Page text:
The larger-than-life executive who told his employees to watch the film, “Wolf of Wall Street,” for sales tips. [He called the movie "the best sales training video in history," according to a 2016 Arizona class action lawsuit against Insys]. He smoked pot with doctors and paid for their lap dances at strip clubs, bragging in texts to fellow [Insys] executives about what a good time he had showed them.
Burlakoff -- who hauled in more than $5 million in stock options working for Insys -- instructed sales representatives to "identify one practitioner willing to prescribe heavily in exchange for payments and strive to maintain that relationship," wrote the Globe.
Quanterix and Its Four Movies: 'Moneyball,' 'Secretariat,' 'Invictus,' and 'Hidden Figures'
Just because a company manages by movies to motivate its people, doesn't make the company bad. Indeed Quanterix uses movies to different ends.
Before getting into that, let's look at the company's CEO, Kevin Hrusovsky. He became CEO of Quanterix in 2015 after stints at PerkinElmer -- who bought Caliper, a company he built by merging six companies (Scitec, Lab-o-Tec, Zymark, Caliper, Xenogen and Cambridge Research institute) -- and DuPont.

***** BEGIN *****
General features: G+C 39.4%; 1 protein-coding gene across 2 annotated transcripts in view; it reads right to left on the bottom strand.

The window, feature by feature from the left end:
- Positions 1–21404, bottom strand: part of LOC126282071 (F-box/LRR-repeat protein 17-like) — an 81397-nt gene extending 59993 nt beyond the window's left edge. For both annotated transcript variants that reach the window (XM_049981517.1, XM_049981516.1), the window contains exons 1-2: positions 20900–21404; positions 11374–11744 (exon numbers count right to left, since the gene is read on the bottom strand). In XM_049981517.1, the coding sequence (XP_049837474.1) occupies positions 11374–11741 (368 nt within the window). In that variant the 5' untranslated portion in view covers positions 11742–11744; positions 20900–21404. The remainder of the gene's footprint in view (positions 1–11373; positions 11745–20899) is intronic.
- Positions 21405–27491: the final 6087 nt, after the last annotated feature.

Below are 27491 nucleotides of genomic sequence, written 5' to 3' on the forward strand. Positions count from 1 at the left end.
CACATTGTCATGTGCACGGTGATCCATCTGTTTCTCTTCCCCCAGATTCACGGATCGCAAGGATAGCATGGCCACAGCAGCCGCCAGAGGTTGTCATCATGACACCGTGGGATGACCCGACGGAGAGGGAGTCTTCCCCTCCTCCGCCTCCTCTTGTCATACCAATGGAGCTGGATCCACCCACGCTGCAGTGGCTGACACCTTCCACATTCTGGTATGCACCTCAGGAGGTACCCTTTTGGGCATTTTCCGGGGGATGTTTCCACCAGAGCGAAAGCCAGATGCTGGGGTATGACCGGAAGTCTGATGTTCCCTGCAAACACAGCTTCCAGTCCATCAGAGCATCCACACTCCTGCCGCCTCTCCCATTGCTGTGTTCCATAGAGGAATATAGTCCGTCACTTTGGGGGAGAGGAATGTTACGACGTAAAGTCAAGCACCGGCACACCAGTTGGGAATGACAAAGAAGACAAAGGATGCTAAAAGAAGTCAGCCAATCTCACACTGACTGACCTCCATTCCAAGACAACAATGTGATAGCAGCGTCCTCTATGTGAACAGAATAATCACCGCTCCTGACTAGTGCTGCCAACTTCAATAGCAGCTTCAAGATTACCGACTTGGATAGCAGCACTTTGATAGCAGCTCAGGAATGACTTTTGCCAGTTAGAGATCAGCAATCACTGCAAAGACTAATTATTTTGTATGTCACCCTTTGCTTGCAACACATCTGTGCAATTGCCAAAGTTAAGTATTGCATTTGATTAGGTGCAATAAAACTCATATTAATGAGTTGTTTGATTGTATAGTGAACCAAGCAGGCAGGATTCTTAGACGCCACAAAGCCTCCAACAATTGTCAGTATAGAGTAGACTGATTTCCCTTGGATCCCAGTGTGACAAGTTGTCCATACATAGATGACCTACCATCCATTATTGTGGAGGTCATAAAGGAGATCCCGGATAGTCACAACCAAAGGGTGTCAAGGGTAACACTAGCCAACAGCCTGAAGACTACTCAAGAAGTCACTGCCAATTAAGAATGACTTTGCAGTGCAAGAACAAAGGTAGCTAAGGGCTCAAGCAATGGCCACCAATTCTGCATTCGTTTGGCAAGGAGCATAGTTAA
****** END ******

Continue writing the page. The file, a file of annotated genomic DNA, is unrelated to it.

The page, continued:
He was brought in to execute what looked like a good strategy. As Hrusovsky explained in a February 26 interview, "The company had the idea that testing proteins in the blood could disrupt medicine. But when the investors approached me about joining Quanterix, it had gone through four CEOs in five years -- they could not get this idea realized."
Six months after joining the company as chairman, Hrusovsky was instated as CEO and brought in people he had worked with over the previous 15 years. "We hired 65 people who would have never joined if they didn’t have a big belief in what might happen [at Quanterix]. Our success has been 85% to 90% culture. 95% of the companies never make it through regulatory approval. But we did because we inspired employees to commercialize our product which overcame the investor fatigue that so often leads to failure."